Pharma files for bankruptcy because of various opiate crisis lawsuits

Mallinckrodt files for Chapter 11 bankruptcy

Mallinckrodt has filed for Chapter 11 bankruptcy for all of its U.S. subsidiaries and some international subsidiaries, the company said Oct. 12. 

The bankruptcy restructuring will reduce the company’s total debt by about $1.3 billion and resolve opioid-related claims and litigation involving its drug Acthar.

“After many months of deliberation, negotiation and consideration of alternatives, Mallinckrodt’s management and board of directors determined that implementing a Chapter 11 restructuring provides the best opportunity to maximize the value of the enterprise and position the company for the future in light of the current challenges it faces,” said Mark Trudeau, Mallinckrodt’s CEO. 

Opioid claims against the company are to be channeled into one or more trusts which would receive $1.6 billion in structured payments. The company also agreed to pay $260 million over seven years to settle claims it knowingly underpaid Medicaid for Acthar. 

In the bankruptcy filing, Mallinckrodt listed both assets and liabilities in the range of $1 billion to $10 billion. 

The company will continue to operate as normal as it restructures for bankruptcy. 

Mallinckrodt had said in February that it would put its U.S. generics business in bankruptcy as part of a proposed opioid settlement. In August, the company said it was considering bankruptcy for the parent company and most of its subsidiaries. 

In early March, the U.S. sued Mallinckrodt, alleging it knowingly underpaid Medicaid hundreds of millions of dollars in rebates for Acthar. The U.S. Justice Department said the company had calculated its rebate payments to Medicaid based on the drug’s price in 2013, but it has raised the drug’s price by 20 percent since then. The company was ordered to pay $650 million to CMS. 

As part of its bankruptcy filing, Mallinckrodt said it would reset Acthar’s Medicaid rebate calculation as of July 1, and that state Medicaid programs will receive 100 percent rebates on Acthar Medicaid sales. The company said it will dismiss its appeal of the Justice Department’s ruling in the case.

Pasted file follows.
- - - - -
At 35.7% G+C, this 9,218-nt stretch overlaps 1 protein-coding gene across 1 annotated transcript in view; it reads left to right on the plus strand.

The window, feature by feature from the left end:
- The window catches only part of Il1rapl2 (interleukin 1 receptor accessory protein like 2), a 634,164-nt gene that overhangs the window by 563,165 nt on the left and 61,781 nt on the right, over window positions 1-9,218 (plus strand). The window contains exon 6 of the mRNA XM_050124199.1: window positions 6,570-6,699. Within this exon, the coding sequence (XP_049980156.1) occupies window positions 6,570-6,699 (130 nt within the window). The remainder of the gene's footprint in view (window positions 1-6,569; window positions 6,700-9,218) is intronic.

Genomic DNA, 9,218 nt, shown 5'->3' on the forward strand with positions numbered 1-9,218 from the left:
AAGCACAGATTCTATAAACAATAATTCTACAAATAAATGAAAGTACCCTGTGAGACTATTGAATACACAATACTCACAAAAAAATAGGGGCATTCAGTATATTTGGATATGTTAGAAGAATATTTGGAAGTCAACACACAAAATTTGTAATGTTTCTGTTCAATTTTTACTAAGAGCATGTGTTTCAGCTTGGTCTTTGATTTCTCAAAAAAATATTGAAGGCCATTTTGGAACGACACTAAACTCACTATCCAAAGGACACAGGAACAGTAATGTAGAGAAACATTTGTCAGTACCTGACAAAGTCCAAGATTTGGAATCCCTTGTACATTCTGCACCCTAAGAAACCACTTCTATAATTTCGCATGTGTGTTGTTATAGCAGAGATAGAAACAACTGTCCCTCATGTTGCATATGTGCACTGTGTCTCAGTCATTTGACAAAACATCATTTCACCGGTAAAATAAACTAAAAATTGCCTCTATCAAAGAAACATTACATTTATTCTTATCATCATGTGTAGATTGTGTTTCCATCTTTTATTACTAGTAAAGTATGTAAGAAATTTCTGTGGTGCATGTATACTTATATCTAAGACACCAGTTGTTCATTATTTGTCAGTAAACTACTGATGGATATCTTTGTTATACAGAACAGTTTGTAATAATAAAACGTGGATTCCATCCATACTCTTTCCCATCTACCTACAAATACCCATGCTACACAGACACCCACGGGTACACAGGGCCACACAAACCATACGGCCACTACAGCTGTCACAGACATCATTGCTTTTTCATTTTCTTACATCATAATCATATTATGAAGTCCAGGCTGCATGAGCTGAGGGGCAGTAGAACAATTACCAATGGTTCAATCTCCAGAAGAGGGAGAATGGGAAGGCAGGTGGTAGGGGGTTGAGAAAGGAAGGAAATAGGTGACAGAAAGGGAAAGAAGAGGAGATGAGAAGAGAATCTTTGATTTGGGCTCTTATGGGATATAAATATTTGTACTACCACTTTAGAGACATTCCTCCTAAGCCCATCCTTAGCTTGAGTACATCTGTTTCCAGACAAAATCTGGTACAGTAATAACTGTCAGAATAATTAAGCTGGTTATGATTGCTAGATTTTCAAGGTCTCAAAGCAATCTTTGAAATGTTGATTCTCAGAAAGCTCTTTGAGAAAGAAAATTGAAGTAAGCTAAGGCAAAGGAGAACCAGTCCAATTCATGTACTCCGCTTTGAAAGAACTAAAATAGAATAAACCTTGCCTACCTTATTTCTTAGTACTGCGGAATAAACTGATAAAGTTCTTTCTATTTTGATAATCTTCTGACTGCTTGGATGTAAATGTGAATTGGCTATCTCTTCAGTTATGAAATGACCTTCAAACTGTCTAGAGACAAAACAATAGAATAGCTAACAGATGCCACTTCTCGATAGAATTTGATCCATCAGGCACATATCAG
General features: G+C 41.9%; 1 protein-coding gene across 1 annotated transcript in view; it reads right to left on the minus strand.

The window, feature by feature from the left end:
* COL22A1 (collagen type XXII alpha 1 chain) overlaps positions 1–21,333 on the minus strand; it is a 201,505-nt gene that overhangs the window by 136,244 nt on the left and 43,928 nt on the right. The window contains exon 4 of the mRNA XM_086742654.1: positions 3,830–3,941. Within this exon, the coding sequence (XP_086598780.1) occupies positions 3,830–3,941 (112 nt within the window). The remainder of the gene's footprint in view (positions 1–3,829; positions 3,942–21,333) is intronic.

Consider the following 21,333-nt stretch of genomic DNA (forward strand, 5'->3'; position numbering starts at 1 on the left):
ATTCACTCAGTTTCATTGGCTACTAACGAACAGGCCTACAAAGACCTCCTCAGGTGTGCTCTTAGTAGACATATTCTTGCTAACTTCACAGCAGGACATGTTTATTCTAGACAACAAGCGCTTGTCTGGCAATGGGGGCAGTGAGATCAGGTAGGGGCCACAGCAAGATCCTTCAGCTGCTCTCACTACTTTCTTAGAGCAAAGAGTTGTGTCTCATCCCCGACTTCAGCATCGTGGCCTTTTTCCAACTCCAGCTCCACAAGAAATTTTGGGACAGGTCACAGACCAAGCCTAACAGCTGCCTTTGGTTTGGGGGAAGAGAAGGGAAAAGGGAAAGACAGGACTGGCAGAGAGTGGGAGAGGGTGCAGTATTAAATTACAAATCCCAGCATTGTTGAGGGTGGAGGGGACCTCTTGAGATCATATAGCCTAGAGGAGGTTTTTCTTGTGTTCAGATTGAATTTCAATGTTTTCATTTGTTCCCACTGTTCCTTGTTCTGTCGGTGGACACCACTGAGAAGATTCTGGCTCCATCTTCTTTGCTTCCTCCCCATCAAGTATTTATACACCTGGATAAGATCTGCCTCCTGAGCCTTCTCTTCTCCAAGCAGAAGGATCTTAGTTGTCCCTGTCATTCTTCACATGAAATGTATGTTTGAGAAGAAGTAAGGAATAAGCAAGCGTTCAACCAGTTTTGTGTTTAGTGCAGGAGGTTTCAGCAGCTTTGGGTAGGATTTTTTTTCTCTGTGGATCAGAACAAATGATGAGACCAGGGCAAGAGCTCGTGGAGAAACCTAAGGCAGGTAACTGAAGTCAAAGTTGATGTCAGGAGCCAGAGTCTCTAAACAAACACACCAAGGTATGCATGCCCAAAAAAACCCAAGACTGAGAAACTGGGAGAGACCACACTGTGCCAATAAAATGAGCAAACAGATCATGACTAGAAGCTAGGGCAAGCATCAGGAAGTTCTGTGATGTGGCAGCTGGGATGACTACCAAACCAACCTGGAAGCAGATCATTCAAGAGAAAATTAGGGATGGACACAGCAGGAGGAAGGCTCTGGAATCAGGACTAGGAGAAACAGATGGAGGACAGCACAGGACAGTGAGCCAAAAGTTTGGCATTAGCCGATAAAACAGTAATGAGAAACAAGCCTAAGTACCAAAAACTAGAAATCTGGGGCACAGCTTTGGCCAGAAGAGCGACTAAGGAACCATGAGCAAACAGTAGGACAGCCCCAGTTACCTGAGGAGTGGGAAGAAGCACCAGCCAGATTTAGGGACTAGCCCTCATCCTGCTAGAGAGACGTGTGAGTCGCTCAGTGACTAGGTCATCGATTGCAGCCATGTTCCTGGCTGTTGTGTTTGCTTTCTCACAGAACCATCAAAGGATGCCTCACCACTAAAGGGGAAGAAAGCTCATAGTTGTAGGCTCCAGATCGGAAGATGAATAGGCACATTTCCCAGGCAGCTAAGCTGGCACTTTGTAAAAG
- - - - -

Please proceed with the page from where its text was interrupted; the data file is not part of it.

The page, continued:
Read Mallinckrodt’s full news release here.

3 Responses

  1. Well let’s hope no one breaks their back tripping over all of that money…

    • I hear ya…tho my first reaction to your ironic comment was, “let’s hope LOTS of people break their back!” This societally sponsored medical barbarity has really turned me into a rotten, bitter, vindictive person. Not to mention one who occasionally needs a second to pick up on irony…or is it sarcasm? Sleep deprivation has fractured my brain. God forbid they treat THAT either, right? I’m so happy they’ll be able to pat themselves on the back (b/c it wasn’t THEIR fault –no dangerous drugs were given to me!) when I turn into an increasingly stupid psychotic then drop dead from diabetes (no family history, never overweight, always had a good diet), heart attack, stroke…all those things that severe, chronic sleep deprivation causes. Maybe they’ll dislocate their shoulders in the patting…I can only hope.

      • Money is the prime motive, not love, and like is said in several different ways; “It’s not a question of enough, pal. It’s a zero sum game, somebody wins, somebody loses. Money itself isn’t lost or made, it’s simply transferred from one perception to another.”

        “Opioid Crisis” created a new and active arena for such transfers of money and, among others, the pain patients were losers. I am similarly approaching zero health. So sorry for all of us. I am not going to suffer too long I know that much…

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